NASA has discovered a pre-sealed rock specimen returned from the moon in 1972 and will be analyzed for the first time.
The Space Agency stated that it discovered sample scale 73002 on November 5, in conjunction with its Next Generation Apollo Initiative (ANGSA), designed to use new technologies that were not at the time they were taken samples.
"Today we can make measurements that simply were not possible during the years of the Apollo program," says ANGSA PhD student Sarah Noble in a statement. "Analyzing these samples will maximize the return on science from Apollo, and will give an opportunity for a new generation of scientists and researchers to refine their techniques and help prepare future researchers for lunar missions expected in 2020 and beyond. "
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Sample 73002 was one of two It will be divided into parts of the study, which NASA said "could allow scientists to get an idea of the origin of lunar polar icefields, as well as other potential resources for future research."
Sample 73001, which was also collected on Apollo 17, will also be examined.
"The results of these tests will provide NASA with a new look at the moon, including the history of impacts on the moon's surface, how landslides appear on the moon's surface, and how the moon's crust evolved over time," adds Charles Shearer, a scientist coaching for ANGSA. "This study will help NASA better understand how volatile reservoirs evolve, evolve, and interact with the moon and other planetary bodies."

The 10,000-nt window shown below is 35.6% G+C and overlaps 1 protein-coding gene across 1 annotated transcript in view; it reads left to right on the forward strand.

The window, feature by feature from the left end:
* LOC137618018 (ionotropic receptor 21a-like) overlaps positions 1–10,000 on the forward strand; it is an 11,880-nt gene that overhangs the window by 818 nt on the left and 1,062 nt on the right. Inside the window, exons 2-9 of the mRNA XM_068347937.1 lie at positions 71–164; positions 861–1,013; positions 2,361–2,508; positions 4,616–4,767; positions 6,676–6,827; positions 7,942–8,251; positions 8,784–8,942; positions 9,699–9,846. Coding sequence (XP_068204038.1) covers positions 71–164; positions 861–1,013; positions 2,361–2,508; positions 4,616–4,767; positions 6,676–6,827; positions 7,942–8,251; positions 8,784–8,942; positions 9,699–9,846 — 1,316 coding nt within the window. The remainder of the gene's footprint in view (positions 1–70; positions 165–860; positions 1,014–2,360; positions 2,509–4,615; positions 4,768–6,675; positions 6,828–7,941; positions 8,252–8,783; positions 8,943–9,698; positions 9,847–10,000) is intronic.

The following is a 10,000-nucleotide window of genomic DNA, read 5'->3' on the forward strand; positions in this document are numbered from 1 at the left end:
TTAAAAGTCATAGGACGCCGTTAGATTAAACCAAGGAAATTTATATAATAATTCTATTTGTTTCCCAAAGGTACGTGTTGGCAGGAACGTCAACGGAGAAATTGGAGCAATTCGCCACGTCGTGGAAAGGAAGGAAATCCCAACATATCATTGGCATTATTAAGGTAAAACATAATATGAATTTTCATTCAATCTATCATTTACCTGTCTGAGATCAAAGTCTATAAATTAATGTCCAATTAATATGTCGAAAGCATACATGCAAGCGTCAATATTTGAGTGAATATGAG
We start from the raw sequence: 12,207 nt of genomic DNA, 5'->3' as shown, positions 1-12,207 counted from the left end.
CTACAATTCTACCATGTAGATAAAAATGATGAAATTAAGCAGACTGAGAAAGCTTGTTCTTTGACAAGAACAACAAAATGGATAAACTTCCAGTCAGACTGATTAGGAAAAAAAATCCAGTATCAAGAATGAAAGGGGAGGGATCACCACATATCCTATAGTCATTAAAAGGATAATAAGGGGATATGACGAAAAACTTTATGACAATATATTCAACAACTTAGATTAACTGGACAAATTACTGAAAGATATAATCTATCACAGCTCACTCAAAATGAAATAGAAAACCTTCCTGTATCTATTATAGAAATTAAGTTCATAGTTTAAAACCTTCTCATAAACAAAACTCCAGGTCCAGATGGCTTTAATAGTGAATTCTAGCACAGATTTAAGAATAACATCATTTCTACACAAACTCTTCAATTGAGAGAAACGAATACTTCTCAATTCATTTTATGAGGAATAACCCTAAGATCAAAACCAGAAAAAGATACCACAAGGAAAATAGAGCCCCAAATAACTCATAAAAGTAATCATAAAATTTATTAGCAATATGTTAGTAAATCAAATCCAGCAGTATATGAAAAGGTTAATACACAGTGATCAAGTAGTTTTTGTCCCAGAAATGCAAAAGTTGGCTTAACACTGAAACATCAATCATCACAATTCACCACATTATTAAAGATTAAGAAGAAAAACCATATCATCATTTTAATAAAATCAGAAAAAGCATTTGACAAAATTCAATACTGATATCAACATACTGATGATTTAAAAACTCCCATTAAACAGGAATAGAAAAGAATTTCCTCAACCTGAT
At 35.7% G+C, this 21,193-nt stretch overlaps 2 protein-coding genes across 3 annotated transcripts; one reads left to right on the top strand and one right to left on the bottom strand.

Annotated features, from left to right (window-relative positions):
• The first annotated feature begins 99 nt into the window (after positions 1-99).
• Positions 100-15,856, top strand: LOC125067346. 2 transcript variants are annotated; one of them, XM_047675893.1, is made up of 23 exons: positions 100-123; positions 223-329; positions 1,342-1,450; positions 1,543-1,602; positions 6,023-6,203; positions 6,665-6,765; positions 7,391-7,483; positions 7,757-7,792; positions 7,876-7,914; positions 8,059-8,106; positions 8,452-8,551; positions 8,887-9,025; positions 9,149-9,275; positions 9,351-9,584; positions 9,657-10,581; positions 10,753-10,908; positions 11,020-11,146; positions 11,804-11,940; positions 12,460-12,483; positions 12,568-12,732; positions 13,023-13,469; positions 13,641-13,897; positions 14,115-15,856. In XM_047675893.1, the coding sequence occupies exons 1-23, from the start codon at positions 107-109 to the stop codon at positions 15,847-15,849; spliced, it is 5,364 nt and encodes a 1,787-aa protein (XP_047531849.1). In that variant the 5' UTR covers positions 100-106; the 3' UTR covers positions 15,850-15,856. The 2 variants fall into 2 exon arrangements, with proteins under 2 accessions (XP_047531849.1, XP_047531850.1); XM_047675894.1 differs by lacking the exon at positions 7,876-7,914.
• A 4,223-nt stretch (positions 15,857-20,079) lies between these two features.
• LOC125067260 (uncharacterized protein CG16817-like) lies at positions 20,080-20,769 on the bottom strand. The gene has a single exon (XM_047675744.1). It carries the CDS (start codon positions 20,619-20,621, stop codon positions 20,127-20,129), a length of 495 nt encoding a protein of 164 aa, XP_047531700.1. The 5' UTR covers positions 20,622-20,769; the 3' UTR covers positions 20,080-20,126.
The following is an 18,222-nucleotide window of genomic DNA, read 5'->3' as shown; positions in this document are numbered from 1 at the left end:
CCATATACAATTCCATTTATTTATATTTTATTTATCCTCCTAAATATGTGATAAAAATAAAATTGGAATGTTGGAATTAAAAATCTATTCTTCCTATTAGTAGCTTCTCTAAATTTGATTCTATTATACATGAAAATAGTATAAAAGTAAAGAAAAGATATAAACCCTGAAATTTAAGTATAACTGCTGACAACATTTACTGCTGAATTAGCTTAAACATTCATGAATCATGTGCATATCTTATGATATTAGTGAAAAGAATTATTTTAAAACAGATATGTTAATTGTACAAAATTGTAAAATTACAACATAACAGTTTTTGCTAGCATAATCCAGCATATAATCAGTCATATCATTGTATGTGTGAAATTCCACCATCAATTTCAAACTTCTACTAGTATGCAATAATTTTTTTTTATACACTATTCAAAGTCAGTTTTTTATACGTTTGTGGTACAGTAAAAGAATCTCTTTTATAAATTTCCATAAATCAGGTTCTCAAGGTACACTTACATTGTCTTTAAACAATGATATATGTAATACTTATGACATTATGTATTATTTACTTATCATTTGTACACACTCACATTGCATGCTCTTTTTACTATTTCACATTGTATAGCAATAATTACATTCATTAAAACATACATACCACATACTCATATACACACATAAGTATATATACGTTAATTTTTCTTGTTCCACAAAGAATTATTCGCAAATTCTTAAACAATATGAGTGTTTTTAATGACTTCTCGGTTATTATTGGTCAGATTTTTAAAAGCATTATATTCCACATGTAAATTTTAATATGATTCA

In connection with the message, NASA shared an image comparing 1974 X-rays and X-rays . radiation computed tomography from 2019, showing technological progress over the past 45 years.
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"The opening of these samples will now enable new scientific discoveries for the moon and allow a new generation of scientists to refine their techniques to better study future samples returned by the Artemis astronauts," says Francis McCubin, NASA's astronomer at Space Space Johnson in a statement. "Our scientific technologies have improved significantly over the last 50 years, and scientists are able to analyze these samples in ways that were previously impossible."
NASA plans to return to the moon in 2024 as part of its the Artemis program.  In March, NASA announced that it had selected nine teams, giving them a total of $ 8 million to help investigate lunar samples for the first time in an effort to better understand the moon, as well as help prepare for future space study. Three months later, NASA opened a locked vault at the Johnson Space Center in Houston, where samples of Apollo Moon rock are stored.
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from December 12 to 1972, 12 astronauts. Some of the rocks and soil samples were evacuated to the moon and never exposed to the earth's atmosphere. Some have been frozen or stored in gaseous helium after Apollo 11 dispersed and have remained intact ever since.
In total, there are more than 100,000 samples from Apollo's lunar inventory, including some of the original 2,200 were broken up into smaller pieces for exploration.
Ironically, Apollo 11 produces at least lunar samples, such as Aldrin and Armstrong collected only 48 samples. NASA wanted to minimize the risky astronauts encountered by Buzer Aldrin and Neil Armstrong, considering that they were the first humans to cross the moon. The additional transport activity of the astronauts, or the time spent on the surface of the moon beyond the landing of the Eagle, lasted only 2 hours, 31 minutes and 40 seconds.